Usually there are railroads allowing the AI to send all his artilleries at you at once. This hurts :(...
     
  9. Sisiutil

    Sisiutil All Leader Challenger

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    Yes, this is a key point. The AI loves Artillery; it's surprising it isn't programmed to love the earlier siege units nearly as much, since they make great counter-attacking units when some uppity human has the temerity to take one of their cities.

    What I prefer to do when the AI has artillery is to try to find out where they are. The AI usually bulks them up in one city on a border with a neighbour. Then I declare war and try to attack that city on the first turn of war. This is, obviously, not always possible (though it's ideal for Marines, with their bonus attacking Artillery, especially if the city in question is coastal). Nevertheless, it's better to take out Artillery in a direct attack than to absorb their collateral damage. Even if you can't attack on the first turn, the AI often prefers to leave siege units in its cities to defend (go figure), so provided your stack sticks to good defensive terrain, they might be safer than you'd think. Bombers will damage Artillery, as I recall, so that's another option.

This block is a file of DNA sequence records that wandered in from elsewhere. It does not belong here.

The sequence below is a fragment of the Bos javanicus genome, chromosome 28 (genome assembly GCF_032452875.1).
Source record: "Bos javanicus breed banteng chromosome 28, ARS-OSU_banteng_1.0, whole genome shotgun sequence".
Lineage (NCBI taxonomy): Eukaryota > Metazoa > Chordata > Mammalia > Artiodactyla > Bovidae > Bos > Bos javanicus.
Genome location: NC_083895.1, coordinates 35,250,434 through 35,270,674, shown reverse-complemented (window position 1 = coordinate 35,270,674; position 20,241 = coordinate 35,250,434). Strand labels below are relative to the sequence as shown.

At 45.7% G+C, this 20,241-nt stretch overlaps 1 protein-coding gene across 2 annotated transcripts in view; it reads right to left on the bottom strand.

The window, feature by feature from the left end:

If you can't find or take out the AI's Artillery stack, you'll need to bring along about a dozen or so city garrison-promoted Infantry or, better still, Mech Infantry. Earlier in the game, you can also build city garrison Grenadiers and then upgrade them to Machine Guns, who otherwise can't get CG promotions.